Yesterday’s W$J reported on an effort by oil companies to change the way reserves are reported in securities filings. SEC rules, it seems, mandate that reserves be measured in a manner that understates the actual amount of available oil. For example, the rules (available here) require that only proven reserves (those for which there is a “reasonable certainty” of actual recovery) be reported. On first glance, this doesn’t sound unreasonable, but the manner in which “reasonable certainty” is determined essentially translates the criterion into one of “virtual certainty.”
First, the reserves must be recoverable using fairly old-fashioned technology. New technologies, of course, can recover harder-to-reach oil. While oil companies know such oil is there, and are quite confident that they will be able to get it, the SEC doesn’t permit them to report the oil.
Second, it must be economically feasible to recover the oil at the end-of-year price for the previous year. There are a couple of problems here. First, the one-day, end-of-year price is notoriously variable and may bear little resemblance to the average prevailing price. For example, WTI Oil Price data reveal that the year-end price of oil in 1999 was 33.5% higher than the annual average price; in 2001, it was 23.7% lower. An average price of some sort would present a more accurate picture of economic conditions. In addition, ignoring oil that’s clearly available, but not profitably recoverable at this point in time, paints an unduly bleak picture of our energy situation. If and when prices rise a bit in response to increased demand and/or reduced supply, lots more already-discovered oil will become economically recoverable. Anyone wishing to evaluate the true state of oil reserves would want to know about this discovered, but not yet economically recoverable, oil. SEC rules pretend it doesn’t exist.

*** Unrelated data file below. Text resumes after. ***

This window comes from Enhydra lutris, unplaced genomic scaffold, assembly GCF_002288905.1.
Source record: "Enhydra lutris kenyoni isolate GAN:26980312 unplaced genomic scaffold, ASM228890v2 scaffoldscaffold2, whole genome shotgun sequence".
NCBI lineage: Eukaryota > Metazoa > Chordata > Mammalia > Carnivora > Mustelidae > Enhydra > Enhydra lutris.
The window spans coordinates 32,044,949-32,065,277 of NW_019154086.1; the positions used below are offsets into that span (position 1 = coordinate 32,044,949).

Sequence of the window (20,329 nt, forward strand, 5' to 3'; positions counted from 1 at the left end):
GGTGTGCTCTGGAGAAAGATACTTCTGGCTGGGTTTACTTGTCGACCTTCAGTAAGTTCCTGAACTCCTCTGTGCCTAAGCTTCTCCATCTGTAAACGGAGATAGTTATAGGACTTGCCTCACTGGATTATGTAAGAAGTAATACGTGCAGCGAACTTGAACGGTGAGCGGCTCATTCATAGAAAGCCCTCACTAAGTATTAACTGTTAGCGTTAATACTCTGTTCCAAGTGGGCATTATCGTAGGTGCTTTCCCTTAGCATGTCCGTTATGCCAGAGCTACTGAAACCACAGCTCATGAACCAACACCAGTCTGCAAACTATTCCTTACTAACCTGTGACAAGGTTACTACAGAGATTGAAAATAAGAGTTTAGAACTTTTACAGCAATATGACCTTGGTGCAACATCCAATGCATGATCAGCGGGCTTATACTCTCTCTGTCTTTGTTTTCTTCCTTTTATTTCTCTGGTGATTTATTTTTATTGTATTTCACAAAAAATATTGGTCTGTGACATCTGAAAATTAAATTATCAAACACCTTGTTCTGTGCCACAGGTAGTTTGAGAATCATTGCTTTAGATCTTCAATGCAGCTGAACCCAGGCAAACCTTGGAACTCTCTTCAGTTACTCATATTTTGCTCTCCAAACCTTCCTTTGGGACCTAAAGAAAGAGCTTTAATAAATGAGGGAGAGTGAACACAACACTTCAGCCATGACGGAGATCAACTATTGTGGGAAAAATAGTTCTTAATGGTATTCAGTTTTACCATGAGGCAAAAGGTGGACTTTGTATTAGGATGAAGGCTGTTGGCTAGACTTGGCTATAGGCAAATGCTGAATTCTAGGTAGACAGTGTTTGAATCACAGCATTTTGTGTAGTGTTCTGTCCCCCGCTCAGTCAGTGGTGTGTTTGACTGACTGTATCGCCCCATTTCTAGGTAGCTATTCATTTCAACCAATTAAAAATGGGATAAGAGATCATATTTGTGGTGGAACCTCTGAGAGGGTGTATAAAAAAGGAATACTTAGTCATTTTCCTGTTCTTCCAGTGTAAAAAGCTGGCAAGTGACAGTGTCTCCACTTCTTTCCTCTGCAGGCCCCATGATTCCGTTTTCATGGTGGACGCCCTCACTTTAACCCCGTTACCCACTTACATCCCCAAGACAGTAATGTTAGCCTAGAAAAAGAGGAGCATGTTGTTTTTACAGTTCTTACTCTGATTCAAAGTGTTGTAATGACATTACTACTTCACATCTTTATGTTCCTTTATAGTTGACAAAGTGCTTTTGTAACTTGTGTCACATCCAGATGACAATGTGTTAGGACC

The SEC insists that its somewhat arbitrary rules are necessary to prevent fraud and to provide investors with “apples-to-apples” comparisons of energy companies’ reserves. Perhaps the rules do that, but at what cost? If the goal of mandatory disclosure is to provide investors with an accurate picture of a company’s financial condition, then shouldn’t the information disclosed be that by which the company judges its own financial health and upon which it bases operating decisions? In fact, the major oil companies, which base all sorts of business decisions on reserve data, internally measure their reserves using alternative standards jointly developed by the Society of Petroleum Engineers and the World Petroleum Council. Those same standards are used by the Energy Information Administration (EIA) of the U.S. Department of Energy and the Minerals Management Service (MMS) of the U.S. Department of Interior. Reflecting technological developments and permitting recognition of highly probable reserves, these alternative standards present a much clearer picture of how much oil is really available.
Isn’t this the information investors should have? As the W$J reported last week, venture capital is flowing freely toward developers of alternative fuels. That makes sense if that’s the highest and best use of that capital, given the current energy situation. But it doesn’t if it’s not. Of course, venture capitalists are unlikely to base their investment decisions on SEC disclosures regarding oil reserves; the capital markets will eventually see through (and ignore) metrics that are unreliable. It does seem, though, that the SEC could assist in the effort to channel capital in the right direction by ensuring that the disclosures it mandates reflect economic reality.